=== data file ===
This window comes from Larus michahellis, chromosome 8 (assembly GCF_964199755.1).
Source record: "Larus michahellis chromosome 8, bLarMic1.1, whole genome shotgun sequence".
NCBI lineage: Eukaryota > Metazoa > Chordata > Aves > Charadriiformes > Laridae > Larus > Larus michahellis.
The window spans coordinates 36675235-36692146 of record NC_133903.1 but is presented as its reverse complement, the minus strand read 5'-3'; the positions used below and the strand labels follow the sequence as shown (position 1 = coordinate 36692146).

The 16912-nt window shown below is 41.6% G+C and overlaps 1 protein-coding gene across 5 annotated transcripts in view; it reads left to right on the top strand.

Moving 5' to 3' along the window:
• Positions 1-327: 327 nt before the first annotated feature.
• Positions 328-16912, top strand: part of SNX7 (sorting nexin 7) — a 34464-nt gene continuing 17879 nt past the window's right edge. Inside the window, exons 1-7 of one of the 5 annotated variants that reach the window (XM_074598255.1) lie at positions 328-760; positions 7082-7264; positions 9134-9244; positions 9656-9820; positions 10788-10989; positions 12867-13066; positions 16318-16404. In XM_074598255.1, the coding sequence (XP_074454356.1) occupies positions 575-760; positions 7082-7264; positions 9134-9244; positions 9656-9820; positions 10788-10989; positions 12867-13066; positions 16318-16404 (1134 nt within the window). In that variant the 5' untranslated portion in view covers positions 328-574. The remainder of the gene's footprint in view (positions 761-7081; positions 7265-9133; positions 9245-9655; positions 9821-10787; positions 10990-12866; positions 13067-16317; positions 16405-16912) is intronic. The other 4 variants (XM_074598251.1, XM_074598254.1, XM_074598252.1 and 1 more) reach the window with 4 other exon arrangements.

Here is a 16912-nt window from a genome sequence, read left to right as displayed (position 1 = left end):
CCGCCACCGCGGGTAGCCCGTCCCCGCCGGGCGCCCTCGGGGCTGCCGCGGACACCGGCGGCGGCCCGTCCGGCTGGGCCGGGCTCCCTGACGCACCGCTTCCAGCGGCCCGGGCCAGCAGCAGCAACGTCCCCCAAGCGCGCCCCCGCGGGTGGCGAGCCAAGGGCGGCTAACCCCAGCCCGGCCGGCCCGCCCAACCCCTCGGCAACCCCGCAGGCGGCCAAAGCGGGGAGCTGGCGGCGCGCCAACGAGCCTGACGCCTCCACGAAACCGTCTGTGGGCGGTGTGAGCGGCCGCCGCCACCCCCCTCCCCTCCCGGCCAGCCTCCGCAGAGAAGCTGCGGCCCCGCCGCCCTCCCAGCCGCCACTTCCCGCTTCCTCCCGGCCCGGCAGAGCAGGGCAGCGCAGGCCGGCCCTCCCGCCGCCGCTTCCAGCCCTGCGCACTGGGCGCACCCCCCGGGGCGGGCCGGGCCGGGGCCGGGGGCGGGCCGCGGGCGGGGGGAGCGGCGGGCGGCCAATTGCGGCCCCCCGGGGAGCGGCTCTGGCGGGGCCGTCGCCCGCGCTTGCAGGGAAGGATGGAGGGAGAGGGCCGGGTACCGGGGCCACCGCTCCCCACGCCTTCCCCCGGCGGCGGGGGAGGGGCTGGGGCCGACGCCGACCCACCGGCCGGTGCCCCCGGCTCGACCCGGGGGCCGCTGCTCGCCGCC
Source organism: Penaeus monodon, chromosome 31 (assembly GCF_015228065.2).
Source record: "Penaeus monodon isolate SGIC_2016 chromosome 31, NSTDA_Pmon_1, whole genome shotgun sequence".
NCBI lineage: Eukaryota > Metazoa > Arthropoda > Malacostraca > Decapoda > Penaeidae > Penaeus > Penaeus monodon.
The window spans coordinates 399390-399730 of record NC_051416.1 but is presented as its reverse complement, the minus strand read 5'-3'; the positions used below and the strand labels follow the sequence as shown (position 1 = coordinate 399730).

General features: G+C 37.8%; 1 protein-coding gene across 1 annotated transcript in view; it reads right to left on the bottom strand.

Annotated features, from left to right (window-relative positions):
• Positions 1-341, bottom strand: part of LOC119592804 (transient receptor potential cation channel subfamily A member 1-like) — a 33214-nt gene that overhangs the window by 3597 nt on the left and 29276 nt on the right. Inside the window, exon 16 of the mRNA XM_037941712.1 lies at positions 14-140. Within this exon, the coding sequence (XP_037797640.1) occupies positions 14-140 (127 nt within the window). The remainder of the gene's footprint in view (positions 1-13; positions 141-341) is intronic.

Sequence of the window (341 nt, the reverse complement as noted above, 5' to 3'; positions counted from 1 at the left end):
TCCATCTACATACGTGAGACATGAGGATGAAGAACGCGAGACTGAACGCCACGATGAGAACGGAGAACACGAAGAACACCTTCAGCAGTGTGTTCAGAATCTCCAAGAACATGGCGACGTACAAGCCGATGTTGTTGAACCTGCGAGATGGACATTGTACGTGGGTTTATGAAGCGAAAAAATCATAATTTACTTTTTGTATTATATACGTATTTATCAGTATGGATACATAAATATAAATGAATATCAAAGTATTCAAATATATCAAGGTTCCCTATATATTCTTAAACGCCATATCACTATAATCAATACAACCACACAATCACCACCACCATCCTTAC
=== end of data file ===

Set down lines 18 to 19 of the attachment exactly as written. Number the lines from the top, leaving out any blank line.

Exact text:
Sequence of the window (341 nt, the reverse complement as noted above, 5' to 3'; positions counted from 1 at the left end):
TCCATCTACATACGTGAGACATGAGGATGAAGAACGCGAGACTGAACGCCACGATGAGAACGGAGAACACGAAGAACACCTTCAGCAGTGTGTTCAGAATCTCCAAGAACATGGCGACGTACAAGCCGATGTTGTTGAACCTGCGAGATGGACATTGTACGTGGGTTTATGAAGCGAAAAAATCATAATTTACTTTTTGTATTATATACGTATTTATCAGTATGGATACATAAATATAAATGAATATCAAAGTATTCAAATATATCAAGGTTCCCTATATATTCTTAAACGCCATATCACTATAATCAATACAACCACACAATCACCACCACCATCCTTAC